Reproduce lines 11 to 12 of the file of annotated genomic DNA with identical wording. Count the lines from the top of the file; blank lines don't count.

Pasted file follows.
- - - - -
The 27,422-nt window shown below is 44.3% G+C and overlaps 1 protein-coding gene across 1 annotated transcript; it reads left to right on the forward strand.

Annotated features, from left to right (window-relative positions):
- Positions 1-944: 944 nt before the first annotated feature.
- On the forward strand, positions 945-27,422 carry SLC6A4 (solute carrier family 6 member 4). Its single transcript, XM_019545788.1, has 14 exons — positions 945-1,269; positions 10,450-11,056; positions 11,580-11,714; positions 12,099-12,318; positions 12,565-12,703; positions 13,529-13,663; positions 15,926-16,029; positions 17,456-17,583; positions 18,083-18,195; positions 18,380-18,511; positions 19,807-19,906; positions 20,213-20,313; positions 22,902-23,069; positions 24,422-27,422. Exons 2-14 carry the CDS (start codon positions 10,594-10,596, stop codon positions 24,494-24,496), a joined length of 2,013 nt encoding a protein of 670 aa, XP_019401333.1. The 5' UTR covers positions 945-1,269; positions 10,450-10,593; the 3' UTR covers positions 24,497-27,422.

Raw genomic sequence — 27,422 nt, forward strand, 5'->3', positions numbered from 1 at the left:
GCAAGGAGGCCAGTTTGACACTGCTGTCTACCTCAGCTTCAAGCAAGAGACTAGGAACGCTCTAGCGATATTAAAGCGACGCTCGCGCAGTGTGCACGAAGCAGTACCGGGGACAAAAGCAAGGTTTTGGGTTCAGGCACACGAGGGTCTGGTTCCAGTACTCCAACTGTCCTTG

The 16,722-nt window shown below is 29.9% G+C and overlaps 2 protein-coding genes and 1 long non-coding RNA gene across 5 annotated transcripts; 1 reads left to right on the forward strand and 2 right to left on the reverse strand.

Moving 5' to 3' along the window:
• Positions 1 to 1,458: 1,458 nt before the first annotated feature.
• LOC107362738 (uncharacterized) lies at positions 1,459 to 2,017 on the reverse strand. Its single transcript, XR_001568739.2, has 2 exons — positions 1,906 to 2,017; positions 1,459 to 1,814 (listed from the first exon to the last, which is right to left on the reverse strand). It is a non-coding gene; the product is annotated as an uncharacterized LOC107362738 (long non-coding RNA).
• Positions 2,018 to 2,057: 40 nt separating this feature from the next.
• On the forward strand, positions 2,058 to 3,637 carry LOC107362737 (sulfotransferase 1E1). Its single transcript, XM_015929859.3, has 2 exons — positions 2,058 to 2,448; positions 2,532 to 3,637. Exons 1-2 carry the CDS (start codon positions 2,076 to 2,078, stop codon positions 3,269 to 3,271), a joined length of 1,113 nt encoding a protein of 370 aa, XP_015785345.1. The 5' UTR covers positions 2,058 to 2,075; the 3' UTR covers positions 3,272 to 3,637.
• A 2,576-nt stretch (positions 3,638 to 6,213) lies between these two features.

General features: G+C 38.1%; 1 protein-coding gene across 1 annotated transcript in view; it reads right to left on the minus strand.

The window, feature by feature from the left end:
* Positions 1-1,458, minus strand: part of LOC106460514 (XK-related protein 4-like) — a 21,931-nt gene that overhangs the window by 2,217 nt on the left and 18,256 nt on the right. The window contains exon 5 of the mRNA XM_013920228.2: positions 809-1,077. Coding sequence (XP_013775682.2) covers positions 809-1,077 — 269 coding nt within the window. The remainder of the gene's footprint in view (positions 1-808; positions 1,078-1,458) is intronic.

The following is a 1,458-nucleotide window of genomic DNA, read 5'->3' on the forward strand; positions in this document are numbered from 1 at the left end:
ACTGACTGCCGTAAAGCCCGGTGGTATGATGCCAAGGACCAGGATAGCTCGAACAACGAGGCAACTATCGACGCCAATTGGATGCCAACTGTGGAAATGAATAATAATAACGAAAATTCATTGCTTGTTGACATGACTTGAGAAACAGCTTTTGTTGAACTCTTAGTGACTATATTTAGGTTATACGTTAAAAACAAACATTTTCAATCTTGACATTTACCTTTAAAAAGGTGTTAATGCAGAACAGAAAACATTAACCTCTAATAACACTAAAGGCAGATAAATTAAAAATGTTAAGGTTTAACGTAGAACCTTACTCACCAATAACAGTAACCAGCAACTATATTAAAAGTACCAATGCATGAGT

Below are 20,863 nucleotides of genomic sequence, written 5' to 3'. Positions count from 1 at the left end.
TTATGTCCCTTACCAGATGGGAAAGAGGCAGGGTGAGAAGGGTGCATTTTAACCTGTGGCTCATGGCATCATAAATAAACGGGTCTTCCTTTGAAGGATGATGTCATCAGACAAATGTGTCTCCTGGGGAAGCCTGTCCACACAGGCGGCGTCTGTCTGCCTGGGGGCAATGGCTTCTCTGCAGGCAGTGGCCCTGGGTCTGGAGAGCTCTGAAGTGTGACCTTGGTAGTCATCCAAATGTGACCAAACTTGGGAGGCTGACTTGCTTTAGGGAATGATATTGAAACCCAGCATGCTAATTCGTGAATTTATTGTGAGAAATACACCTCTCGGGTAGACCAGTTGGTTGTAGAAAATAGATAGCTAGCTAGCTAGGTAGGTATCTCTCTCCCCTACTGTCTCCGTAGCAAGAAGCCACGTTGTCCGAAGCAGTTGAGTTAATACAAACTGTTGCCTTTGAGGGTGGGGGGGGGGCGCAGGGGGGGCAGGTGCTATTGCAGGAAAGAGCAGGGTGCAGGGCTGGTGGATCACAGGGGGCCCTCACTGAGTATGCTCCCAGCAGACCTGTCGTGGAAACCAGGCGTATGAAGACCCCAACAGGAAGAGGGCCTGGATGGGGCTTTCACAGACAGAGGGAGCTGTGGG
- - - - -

• Positions 2,018 to 2,057: 40 nt separating this feature from the next.
• On the forward strand, positions 2,058 to 3,637 carry LOC107362737 (sulfotransferase 1E1). Its single transcript, XM_015929859.3, has 2 exons — positions 2,058 to 2,448; positions 2,532 to 3,637. Exons 1-2 carry the CDS (start codon positions 2,076 to 2,078, stop codon positions 3,269 to 3,271), a joined length of 1,113 nt encoding a protein of 370 aa, XP_015785345.1. The 5' UTR covers positions 2,058 to 2,075; the 3' UTR covers positions 3,272 to 3,637.